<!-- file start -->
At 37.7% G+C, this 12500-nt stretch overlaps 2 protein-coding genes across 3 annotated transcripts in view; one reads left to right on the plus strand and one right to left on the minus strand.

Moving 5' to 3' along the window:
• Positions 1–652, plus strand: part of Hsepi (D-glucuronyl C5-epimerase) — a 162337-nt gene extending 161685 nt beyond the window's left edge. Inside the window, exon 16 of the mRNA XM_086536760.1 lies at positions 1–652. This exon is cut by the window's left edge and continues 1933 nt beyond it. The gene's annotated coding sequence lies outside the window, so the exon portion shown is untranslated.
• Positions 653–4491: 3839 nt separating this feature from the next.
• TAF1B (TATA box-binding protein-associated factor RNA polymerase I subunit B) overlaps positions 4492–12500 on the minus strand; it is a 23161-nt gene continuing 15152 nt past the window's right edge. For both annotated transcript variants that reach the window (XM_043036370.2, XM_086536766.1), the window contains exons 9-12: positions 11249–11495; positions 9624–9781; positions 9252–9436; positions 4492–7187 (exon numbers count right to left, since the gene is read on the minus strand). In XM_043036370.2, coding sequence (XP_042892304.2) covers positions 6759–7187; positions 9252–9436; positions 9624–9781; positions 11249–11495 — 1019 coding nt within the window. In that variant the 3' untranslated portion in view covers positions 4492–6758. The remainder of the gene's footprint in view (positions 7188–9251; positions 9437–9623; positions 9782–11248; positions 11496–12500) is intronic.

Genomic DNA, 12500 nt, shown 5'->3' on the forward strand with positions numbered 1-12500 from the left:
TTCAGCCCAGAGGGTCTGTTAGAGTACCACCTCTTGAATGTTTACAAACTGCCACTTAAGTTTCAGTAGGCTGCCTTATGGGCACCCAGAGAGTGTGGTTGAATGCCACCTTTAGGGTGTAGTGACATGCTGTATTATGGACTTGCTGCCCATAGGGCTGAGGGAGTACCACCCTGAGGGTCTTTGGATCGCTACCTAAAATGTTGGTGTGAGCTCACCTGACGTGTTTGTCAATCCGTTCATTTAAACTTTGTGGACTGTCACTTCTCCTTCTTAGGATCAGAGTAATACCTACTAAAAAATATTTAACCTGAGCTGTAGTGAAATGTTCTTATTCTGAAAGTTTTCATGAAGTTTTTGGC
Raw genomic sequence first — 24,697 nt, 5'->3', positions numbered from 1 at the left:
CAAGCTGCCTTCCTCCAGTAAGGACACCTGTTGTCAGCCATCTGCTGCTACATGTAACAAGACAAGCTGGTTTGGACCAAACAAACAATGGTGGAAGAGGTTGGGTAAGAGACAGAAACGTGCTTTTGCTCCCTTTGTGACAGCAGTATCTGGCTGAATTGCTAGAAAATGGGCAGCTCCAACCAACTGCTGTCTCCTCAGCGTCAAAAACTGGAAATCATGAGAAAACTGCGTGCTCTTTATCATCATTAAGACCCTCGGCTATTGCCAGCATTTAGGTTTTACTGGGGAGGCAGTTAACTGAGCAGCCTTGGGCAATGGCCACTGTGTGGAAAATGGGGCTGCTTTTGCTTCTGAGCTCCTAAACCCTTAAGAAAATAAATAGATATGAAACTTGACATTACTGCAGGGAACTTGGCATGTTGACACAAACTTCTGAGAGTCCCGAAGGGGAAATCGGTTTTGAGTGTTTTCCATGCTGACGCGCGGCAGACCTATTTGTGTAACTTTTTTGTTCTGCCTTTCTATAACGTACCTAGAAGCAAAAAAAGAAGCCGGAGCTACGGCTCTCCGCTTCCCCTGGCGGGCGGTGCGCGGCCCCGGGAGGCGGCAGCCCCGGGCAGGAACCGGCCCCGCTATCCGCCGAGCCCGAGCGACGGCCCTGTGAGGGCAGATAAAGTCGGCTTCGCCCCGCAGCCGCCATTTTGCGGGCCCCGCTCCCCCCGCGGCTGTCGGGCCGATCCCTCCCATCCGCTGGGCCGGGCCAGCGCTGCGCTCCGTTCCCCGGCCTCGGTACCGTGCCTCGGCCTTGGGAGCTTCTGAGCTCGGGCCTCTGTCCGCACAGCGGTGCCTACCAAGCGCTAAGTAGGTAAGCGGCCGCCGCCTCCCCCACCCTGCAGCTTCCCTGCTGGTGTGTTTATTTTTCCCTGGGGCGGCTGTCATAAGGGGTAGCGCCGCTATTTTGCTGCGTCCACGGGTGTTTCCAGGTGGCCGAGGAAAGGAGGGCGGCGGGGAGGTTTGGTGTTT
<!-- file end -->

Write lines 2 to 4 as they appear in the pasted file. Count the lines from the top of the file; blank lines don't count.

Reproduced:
Moving 5' to 3' along the window:
• Positions 1–652, plus strand: part of Hsepi (D-glucuronyl C5-epimerase) — a 162337-nt gene extending 161685 nt beyond the window's left edge. Inside the window, exon 16 of the mRNA XM_086536760.1 lies at positions 1–652. This exon is cut by the window's left edge and continues 1933 nt beyond it. The gene's annotated coding sequence lies outside the window, so the exon portion shown is untranslated.
• Positions 653–4491: 3839 nt separating this feature from the next.